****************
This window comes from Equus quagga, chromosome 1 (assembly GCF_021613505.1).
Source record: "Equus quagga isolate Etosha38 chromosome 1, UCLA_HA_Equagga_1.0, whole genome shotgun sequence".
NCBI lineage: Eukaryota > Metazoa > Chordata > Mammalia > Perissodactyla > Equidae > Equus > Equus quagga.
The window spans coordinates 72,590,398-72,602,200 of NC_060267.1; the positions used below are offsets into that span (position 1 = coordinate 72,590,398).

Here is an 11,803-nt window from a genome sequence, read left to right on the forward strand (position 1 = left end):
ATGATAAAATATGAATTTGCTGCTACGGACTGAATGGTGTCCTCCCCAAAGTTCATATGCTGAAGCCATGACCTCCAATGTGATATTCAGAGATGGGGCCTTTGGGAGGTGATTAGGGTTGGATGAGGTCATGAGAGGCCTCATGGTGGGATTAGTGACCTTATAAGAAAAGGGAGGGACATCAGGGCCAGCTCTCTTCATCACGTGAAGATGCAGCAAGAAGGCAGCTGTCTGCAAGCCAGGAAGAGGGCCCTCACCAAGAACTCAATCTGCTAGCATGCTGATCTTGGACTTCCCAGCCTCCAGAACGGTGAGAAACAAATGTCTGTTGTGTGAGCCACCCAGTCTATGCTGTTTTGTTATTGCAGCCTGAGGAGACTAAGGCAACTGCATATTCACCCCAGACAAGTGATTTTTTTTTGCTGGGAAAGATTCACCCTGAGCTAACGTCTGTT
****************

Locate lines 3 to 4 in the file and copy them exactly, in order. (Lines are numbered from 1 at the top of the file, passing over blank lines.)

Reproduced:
NCBI lineage: Eukaryota > Metazoa > Chordata > Mammalia > Perissodactyla > Equidae > Equus > Equus quagga.
The window spans coordinates 72,590,398-72,602,200 of NC_060267.1; the positions used below are offsets into that span (position 1 = coordinate 72,590,398).